I finally get to Security, and there are all the folks who usually make my travel experience so un-usual. TSA agents. I’m in motion now, though, and I have no time to worry what they’ll do to me. I’m stripping off shoes and belt, emptying pocket contents into trays, tearing laptop and E-reader out of my computer bag, whipping them into trays of their own and stepping into the line to step into the Bio-Reader — someplace I’ve been before, so many times I actually feel a sense of comfort as I step into the machine, legs spread, hands over my head in the correct position for scanning.

It occurs to me now, as it has occured to me before that I’m taking the pat-down position used for being placed under arrest, and think thqat they’re doing it backwards — I’ve they were supposed to do this before taking my belt and shoes. But I don’t make a fuss. Surprisingly, and for what may well be the first time, I’m not ‘randomly’ pulled out for extra search. The TSA agent waves me through, and I have to admit I stared at her for a moment, on the verge of asking her ‘Are you sure?’ before I get a grip on myself and run for the conveyor belt where my bags and trays are coming through.

I slide to a stop, Risky Business style (and if you don’t get that reference you’re just to young. Look it up.), and start throwing my stuff into the computer bag. Cell phone, pocket contents, my belt, everything is stuffed through the open top of the bag but my sneakers, which I jam on my feet while doing the hoppy dance. Fairly certain (but not completely) that I have them on the correct feet, I sling my computer bag over one shoulder, grab my carry-on, and start running.

That brings us full-circle. This is where we came in, remember?

Incidentally, it was while I was making this run for the Gate that I discovered my mistake in not taking the time to put my belt back on. The pants I was wearing have always been loose, and very light. Over the past couple of months I have lost somewhere between 15 and 20 lbs, and now they are a little more loose. Okay, a lot more loose. As I ran I felt, well, I felt a bit of a breeze. Cool air where there shouldn’t be cool air. I realized that while I was running forward, my pants were heading downward.

I made a grab for them and kept running. I managed to snag the waistband just as it was edging past my right hip, stopping their downward plunge. They hooked on my left hip, however, and with that hand full of carry-on I couldn’t do anything about it but go on with my pants riding ‘fashionably low’ in the rear.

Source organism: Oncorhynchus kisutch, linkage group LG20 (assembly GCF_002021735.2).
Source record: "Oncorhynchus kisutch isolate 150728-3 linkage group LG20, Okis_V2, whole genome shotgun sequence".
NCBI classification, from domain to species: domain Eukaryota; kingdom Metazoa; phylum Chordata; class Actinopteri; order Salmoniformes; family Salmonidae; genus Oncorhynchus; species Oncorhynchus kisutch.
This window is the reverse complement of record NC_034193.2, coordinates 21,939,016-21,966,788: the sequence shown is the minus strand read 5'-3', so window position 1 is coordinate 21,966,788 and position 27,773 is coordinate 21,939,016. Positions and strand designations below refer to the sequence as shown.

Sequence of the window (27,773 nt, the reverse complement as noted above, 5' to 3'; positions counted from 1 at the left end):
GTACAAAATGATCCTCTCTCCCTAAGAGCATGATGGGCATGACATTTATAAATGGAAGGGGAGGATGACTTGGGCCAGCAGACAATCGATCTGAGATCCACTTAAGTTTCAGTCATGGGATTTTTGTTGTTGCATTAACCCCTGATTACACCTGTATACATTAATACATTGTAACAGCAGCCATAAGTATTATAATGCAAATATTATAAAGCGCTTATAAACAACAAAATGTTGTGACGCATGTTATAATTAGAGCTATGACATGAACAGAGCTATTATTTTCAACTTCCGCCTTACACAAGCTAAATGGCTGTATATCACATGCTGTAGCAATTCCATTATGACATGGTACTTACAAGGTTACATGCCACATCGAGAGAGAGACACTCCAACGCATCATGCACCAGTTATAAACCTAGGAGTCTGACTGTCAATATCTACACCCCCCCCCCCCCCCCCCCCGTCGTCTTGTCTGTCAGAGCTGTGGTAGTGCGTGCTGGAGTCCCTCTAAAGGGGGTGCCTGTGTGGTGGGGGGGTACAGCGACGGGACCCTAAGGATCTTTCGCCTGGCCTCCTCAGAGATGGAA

I hate that ‘fashion’.

Thank God I was wearing underwear!

Thank Mom (and her training as I as growing up, all that talk about ‘what if you have an accident?’) it was clean underwear!

As I galloped up to the appropriate counter a man leaped out in front of me, arms spread wide. Having flashbacks to my own personal nightmares about TSA Agents and the small, private room where deep, deep searches happen, I lowered my head and charged him, readying my luggage for combat. It had shown that old lady with the walker the error in getting in my way, it would do the same for this beefy dude in the shorts and white button-down shirt who was shouting “Sir! Are you on flight 900 to Baltimore? Flight 900, sir? They’re holding the plane!”

I thrust my bag forward into position like a lance as I built up ramming speed… then his words penetrated my panic and I jammed to a halt in front of him.

“Wait,” I said. “What?”

“Are you in flight 900, sir? They’re holding the plane for you, sir.”

He indicated the counter he had jumped out from.

“We can help you right over here.”

I gave it a single beat to sink in, then “I love you!”

He gave me an odd look at that, most likely taking in my pants which were currently flying at half-mast. I put down my bags and slapped my paperwork down on his counter, gave my pants a two-fisted heave, then bent to rummage through my computer bag for my belt.

The gentleman assisting me relaxed visibly as I slipped it though the loops and pulled it tight.

Seven minutes later I was thudding down the gangway and onto the plane. I was shaking with the aftereffects of the massive amount of adrenaline that had been having its way with my bloodstream and I had a giddy smile plastered to my face. The smile, I am sure, in no way helped endear me to all the people who glared at me as I made my way down the aisle looking for a vacant seat; they were all very aware that the reason they had all been sitting there on the runway for so long was currently grinning at them like an idiot.

Did I care? Not at all. I just hope that the old woman with the walker is okay.

Aww…. I’m sure she is. After all, the elderly are known for bouncing right back from trauma, right? Right…

Talk to you later! 

P.S. - I did make it to Colorado, so we'll have to see what happens to me this week that's worth telling y'all. I can practically guaran-damn-tee that something's gonna go wrong -- and I'll be sure to try to entertain you at my expense, dear readers. 

P.P.S - ...and even if nothing happens to me while I'm here, I still have to get home,and that means flying, and that means going through Logan Airport in Boston... and that, my friends, is always an adventure!